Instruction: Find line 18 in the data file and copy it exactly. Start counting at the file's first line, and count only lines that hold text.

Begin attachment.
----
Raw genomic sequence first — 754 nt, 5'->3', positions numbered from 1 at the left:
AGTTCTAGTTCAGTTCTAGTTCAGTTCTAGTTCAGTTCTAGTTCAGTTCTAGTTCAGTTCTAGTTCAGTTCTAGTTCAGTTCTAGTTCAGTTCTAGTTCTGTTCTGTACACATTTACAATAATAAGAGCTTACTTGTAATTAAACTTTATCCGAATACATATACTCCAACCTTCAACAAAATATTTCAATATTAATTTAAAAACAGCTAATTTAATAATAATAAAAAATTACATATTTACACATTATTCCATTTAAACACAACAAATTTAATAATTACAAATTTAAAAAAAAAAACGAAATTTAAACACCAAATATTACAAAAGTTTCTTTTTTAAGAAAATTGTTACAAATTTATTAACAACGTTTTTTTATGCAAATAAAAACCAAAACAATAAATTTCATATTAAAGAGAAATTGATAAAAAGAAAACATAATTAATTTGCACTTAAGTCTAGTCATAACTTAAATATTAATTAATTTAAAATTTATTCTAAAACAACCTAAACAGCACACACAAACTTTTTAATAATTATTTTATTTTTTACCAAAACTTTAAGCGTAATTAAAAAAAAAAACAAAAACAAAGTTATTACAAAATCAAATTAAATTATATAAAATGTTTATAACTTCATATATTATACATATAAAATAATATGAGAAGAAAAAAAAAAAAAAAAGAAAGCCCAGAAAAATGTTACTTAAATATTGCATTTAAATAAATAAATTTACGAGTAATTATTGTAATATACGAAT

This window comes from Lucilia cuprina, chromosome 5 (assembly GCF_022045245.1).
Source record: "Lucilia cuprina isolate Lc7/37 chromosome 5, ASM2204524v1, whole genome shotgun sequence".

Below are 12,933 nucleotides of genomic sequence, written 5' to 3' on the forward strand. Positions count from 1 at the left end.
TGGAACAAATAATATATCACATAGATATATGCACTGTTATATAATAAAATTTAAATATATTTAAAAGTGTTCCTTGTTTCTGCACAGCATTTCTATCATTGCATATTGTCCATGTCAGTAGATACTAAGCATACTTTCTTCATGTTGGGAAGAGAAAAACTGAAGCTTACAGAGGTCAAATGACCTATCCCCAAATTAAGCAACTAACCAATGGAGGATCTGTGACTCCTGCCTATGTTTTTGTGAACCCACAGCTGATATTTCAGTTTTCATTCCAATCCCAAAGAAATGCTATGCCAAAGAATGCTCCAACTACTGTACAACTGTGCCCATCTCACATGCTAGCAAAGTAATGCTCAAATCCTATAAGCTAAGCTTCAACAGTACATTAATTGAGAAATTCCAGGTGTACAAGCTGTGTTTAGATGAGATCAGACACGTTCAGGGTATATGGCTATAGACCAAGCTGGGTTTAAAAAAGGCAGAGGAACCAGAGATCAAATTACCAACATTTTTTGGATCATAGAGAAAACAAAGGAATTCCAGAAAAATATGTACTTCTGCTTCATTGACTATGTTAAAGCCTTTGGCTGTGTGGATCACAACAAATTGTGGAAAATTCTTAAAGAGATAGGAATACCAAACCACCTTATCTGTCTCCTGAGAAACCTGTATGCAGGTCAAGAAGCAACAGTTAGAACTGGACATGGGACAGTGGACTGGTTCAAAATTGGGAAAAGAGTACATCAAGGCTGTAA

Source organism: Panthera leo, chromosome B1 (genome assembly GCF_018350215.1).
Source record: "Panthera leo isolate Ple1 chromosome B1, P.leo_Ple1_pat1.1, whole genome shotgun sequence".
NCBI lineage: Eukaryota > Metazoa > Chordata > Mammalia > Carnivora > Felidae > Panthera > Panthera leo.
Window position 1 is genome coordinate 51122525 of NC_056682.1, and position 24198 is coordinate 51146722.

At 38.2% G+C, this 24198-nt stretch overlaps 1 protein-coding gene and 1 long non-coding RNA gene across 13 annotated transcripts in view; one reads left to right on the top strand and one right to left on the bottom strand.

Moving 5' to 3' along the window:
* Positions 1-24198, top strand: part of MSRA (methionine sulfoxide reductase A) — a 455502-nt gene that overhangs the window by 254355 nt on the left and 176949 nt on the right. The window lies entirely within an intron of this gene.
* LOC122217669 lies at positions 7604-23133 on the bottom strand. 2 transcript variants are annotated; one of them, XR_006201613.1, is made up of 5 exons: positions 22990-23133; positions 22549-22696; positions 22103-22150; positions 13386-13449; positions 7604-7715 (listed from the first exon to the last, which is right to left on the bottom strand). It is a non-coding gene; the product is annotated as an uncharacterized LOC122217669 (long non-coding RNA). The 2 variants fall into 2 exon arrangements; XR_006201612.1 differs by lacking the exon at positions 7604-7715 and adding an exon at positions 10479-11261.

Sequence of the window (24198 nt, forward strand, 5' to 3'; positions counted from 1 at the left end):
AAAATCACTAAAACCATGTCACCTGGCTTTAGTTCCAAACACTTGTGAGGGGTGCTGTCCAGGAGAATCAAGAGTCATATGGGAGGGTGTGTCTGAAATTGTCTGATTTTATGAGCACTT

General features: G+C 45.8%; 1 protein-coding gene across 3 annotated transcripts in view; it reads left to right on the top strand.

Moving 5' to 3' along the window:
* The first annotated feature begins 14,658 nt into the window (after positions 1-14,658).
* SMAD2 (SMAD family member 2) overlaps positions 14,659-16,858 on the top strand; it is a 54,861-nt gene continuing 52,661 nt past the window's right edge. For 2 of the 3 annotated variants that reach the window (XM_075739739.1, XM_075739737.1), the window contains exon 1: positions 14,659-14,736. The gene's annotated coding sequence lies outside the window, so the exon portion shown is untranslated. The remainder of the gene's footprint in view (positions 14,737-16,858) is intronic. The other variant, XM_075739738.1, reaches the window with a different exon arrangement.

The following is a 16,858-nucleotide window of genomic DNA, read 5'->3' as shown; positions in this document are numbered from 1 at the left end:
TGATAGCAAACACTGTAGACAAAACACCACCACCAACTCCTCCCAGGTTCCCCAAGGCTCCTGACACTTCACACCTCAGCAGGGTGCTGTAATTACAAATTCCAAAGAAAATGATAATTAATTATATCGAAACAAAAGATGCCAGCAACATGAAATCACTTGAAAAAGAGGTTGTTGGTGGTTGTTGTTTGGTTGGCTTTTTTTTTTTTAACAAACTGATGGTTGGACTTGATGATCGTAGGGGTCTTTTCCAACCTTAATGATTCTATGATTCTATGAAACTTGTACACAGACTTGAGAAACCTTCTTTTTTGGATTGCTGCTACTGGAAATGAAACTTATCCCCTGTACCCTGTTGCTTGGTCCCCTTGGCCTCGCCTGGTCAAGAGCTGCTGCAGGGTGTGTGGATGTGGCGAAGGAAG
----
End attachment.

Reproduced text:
Moving 5' to 3' along the window: